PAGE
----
2014 has been nothing short of exhilarating.
In fact, this is a thrilling time to be a part of the travel industry in Asia Pacific, with two emerging themes propelling the region to global prominence: the ascendance of the Asian traveller and the explosion of mobile.
Asia Pacific is home to more than 60% of the world’s population but has long been underrepresented in terms of its travelling population. With the emergence of a travelling middle class, reduction in red tape across the region, and the rise of low cost carriers, APAC has risen to taken its rightful share of the global travel market.
In fact, leisure tourism revenue in Northeast Asia alone is set to climb by 10% in 2015 to $900 billion, surpassing leisure tourism in the EU and North America.
When we add mobile to the mix the story really becomes interesting.
In 2014 we saw a 25% year on year global growth in smart phone usage and a massive 65% growth in mobile travel purchases. Parts of APAC have essentially leapfrogged the online era and are leading the mobile charge, with China and India set to become the number one and two smart phone markets respectively, knocking the USA into third place.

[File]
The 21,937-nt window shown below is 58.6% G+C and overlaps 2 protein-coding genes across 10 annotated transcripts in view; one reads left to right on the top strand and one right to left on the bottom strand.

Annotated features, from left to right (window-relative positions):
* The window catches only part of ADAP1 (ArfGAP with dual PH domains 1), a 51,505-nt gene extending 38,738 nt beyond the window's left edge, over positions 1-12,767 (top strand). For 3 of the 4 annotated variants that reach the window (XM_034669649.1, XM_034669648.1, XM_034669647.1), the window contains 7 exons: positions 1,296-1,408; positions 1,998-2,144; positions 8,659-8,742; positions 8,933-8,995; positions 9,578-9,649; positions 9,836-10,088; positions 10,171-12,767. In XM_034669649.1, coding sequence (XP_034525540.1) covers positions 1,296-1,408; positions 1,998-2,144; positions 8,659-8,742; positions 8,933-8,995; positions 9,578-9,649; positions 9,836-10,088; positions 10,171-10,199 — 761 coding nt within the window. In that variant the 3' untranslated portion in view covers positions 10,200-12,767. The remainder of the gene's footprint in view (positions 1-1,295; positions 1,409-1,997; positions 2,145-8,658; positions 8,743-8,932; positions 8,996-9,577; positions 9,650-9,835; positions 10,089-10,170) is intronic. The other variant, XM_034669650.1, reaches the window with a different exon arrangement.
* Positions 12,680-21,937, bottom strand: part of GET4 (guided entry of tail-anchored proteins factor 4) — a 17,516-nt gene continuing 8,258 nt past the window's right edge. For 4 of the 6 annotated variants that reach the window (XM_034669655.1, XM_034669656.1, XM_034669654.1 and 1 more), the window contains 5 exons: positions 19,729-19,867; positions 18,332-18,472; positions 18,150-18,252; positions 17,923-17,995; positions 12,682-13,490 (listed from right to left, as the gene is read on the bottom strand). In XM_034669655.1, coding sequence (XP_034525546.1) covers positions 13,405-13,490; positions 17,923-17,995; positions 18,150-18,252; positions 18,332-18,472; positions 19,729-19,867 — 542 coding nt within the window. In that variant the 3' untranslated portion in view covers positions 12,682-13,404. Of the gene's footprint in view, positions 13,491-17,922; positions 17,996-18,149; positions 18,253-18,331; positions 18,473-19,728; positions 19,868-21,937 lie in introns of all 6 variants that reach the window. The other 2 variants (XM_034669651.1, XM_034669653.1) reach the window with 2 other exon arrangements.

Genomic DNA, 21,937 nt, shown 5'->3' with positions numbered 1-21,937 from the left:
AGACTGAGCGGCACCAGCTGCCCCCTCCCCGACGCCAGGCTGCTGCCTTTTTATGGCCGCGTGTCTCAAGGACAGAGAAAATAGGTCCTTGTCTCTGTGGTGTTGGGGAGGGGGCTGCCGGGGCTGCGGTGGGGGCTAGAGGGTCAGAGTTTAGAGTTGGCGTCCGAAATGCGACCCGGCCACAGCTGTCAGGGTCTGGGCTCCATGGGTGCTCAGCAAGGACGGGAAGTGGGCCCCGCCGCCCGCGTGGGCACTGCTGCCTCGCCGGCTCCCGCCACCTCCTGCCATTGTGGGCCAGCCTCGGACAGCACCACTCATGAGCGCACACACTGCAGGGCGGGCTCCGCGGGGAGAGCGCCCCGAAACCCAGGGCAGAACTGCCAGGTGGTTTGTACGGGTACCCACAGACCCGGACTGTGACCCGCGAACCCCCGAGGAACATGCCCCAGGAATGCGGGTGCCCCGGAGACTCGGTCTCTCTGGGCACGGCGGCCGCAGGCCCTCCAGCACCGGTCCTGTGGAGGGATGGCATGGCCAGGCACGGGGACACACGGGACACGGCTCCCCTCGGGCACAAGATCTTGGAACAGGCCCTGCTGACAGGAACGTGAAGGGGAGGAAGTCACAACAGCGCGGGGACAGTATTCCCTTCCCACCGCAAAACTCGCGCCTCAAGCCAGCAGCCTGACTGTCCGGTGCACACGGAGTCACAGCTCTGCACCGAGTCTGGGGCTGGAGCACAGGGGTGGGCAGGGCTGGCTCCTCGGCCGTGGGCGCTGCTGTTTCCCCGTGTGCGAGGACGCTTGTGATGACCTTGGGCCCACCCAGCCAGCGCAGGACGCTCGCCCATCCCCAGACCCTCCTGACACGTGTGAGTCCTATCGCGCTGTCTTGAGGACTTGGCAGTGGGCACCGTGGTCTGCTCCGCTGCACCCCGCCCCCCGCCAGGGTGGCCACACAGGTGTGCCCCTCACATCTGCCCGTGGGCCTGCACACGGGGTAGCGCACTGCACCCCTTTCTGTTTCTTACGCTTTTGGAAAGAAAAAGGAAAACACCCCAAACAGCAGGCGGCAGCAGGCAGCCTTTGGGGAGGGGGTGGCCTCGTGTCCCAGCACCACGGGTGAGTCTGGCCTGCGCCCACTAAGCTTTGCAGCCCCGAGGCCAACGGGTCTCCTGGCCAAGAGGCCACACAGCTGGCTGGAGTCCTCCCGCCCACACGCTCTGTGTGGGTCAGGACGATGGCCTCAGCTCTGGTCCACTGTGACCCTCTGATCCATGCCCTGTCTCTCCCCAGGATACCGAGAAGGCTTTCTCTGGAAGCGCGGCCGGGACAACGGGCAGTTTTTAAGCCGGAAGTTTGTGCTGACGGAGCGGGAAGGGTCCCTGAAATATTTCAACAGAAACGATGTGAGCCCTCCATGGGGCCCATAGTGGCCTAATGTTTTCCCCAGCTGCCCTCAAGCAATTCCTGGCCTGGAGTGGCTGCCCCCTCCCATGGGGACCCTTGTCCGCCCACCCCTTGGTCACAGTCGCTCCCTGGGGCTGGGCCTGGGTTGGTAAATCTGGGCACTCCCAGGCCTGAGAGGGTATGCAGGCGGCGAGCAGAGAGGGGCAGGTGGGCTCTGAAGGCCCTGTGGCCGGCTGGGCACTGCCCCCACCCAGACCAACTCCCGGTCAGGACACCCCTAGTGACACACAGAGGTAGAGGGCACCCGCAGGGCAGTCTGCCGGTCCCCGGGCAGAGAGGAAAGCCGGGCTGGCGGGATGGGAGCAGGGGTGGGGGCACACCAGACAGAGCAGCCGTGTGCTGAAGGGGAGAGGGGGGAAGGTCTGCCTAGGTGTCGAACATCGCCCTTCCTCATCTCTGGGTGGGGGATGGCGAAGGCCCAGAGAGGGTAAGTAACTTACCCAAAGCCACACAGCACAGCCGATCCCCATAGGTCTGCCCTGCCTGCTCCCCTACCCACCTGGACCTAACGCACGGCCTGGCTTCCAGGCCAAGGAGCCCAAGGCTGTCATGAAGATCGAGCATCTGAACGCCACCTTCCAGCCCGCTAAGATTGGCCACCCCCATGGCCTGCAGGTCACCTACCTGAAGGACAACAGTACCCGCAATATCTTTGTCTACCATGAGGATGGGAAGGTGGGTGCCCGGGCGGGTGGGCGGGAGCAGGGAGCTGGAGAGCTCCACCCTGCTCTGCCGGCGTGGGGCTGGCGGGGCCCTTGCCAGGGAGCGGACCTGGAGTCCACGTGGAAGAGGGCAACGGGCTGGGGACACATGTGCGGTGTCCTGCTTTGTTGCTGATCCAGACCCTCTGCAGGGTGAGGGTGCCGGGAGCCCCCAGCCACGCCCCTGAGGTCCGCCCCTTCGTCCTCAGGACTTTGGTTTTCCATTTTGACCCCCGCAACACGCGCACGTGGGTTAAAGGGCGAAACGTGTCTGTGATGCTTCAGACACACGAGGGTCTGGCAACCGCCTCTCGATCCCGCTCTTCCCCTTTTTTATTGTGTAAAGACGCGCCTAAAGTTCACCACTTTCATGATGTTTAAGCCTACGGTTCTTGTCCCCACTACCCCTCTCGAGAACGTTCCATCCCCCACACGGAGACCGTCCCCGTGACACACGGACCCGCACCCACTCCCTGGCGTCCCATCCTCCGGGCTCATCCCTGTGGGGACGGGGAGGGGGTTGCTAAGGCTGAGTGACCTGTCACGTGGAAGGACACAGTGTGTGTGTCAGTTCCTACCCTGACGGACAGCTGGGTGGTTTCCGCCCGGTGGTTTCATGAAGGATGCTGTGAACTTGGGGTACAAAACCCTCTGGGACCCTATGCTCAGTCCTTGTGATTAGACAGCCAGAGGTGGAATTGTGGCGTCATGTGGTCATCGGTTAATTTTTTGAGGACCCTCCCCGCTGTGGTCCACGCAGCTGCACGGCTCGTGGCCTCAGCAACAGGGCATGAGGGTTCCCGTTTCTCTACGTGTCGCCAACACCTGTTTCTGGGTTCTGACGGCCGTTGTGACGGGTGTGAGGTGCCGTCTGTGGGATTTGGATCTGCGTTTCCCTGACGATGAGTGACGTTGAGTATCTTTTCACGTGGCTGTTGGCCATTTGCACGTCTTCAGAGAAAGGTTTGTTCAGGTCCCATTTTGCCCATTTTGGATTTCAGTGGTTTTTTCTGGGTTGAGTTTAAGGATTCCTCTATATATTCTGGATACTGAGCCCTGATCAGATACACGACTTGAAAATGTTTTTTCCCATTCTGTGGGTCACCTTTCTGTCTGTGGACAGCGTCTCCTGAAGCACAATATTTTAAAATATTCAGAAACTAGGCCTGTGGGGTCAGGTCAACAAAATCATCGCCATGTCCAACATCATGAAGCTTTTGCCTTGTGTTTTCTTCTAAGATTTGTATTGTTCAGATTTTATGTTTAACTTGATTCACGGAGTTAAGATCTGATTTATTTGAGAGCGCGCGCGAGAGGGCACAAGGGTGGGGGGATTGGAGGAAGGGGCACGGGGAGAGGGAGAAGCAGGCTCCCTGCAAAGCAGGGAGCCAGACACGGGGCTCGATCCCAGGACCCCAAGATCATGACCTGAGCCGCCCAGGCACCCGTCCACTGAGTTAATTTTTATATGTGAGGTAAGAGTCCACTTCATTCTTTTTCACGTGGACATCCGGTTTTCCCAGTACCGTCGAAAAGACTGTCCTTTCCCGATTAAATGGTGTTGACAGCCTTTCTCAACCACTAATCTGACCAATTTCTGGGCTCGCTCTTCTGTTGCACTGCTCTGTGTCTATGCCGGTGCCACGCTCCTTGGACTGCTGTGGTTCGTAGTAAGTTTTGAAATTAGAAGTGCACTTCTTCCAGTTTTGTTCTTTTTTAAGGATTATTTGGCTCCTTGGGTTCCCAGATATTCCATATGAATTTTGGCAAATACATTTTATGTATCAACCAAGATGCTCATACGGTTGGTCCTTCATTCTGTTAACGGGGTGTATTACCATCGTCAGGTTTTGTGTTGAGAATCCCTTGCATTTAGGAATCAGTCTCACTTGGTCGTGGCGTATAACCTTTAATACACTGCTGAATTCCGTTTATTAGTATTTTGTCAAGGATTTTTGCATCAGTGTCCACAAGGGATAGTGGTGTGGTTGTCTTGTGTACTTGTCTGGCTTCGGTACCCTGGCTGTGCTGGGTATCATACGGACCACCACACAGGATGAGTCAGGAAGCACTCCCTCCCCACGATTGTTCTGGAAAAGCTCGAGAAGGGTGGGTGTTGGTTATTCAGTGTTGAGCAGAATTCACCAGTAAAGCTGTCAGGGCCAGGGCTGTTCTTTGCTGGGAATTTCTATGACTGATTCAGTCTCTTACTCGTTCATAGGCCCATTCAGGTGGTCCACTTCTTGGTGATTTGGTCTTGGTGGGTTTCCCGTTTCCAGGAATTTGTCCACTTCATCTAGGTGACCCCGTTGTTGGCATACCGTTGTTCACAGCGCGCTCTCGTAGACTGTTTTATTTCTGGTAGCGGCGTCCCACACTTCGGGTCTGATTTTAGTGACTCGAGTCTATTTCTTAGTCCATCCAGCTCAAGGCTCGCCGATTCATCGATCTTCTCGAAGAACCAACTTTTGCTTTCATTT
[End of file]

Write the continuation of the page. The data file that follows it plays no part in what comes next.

The “who’s who” of APAC online travel were polled at the Amadeus Online Connect event in Phuket last month, and almost half said that mobile will be a game changer.
With a mobile in nearly every hand, being unlocked up to 110 times a day, we have a better opportunity than ever to truly understand and capture data throughout the traveller lifecycle. Hotels, airlines and travel companies have been compelled to introduce applications that put the traveller at the centre, including mobile booking apps, check in, boarding passes, reviews and hotel room keys.
As the chatter turns to wearable devices, which have been forecasted to skyrocket from nine million devices in 2013 to 180 million in 2016, the opportunity becomes even more fascinating.
Regardless of what the next big thing is, the message is clear – technology has empowered the traveller. Travel providers have to start placing the traveller at the heart of everything, finding ways to meld themselves into the lifestyle of the traveller, or risk being left behind.
I truly believe that this is only the beginning. Next year, we will start to see how companies will re-shape their businesses according to the traveller’s needs. 2015 will be the year of the traveller.
Amadeus’ Shaping the Future of Travel: Macro trends driving industry growth over the next decade